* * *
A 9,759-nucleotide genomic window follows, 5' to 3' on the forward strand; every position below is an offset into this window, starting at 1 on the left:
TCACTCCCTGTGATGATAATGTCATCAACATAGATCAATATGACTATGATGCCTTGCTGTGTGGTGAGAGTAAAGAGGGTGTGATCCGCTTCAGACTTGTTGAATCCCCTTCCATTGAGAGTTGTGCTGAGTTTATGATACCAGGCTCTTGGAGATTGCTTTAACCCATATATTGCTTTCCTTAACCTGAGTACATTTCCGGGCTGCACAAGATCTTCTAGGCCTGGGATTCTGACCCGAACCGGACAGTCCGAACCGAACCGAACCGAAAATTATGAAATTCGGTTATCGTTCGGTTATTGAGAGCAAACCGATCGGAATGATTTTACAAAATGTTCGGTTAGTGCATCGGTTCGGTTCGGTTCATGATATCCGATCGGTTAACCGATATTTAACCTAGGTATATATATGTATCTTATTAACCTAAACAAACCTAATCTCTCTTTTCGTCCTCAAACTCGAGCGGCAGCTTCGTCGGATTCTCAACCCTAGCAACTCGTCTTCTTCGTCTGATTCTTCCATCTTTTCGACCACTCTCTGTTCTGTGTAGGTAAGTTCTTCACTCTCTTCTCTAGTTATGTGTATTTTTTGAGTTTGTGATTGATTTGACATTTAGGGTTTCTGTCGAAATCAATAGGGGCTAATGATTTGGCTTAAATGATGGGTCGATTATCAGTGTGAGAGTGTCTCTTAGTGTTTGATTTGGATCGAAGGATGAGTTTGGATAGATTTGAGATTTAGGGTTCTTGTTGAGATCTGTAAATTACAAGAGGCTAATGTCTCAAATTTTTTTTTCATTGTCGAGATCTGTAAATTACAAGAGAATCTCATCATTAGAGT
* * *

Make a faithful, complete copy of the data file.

A 9,759-nucleotide genomic window follows, 5' to 3' on the forward strand; every position below is an offset into this window, starting at 1 on the left:
TCACTCCCTGTGATGATAATGTCATCAACATAGATCAATATGACTATGATGCCTTGCTGTGTGGTGAGAGTAAAGAGGGTGTGATCCGCTTCAGACTTGTTGAATCCCCTTCCATTGAGAGTTGTGCTGAGTTTATGATACCAGGCTCTTGGAGATTGCTTTAACCCATATATTGCTTTCCTTAACCTGAGTACATTTCCGGGCTGCACAAGATCTTCTAGGCCTGGGATTCTGACCCGAACCGGACAGTCCGAACCGAACCGAACCGAAAATTATGAAATTCGGTTATCGTTCGGTTATTGAGAGCAAACCGATCGGAATGATTTTACAAAATGTTCGGTTAGTGCATCGGTTCGGTTCGGTTCATGATATCCGATCGGTTAACCGATATTTAACCTAGGTATATATATGTATCTTATTAACCTAAACAAACCTAATCTCTCTTTTCGTCCTCAAACTCGAGCGGCAGCTTCGTCGGATTCTCAACCCTAGCAACTCGTCTTCTTCGTCTGATTCTTCCATCTTTTCGACCACTCTCTGTTCTGTGTAGGTAAGTTCTTCACTCTCTTCTCTAGTTATGTGTATTTTTTGAGTTTGTGATTGATTTGACATTTAGGGTTTCTGTCGAAATCAATAGGGGCTAATGATTTGGCTTAAATGATGGGTCGATTATCAGTGTGAGAGTGTCTCTTAGTGTTTGATTTGGATCGAAGGATGAGTTTGGATAGATTTGAGATTTAGGGTTCTTGTTGAGATCTGTAAATTACAAGAGGCTAATGTCTCAAATTTTTTTTTCATTGTCGAGATCTGTAAATTACAAGAGAATCTCATCATTAGAGT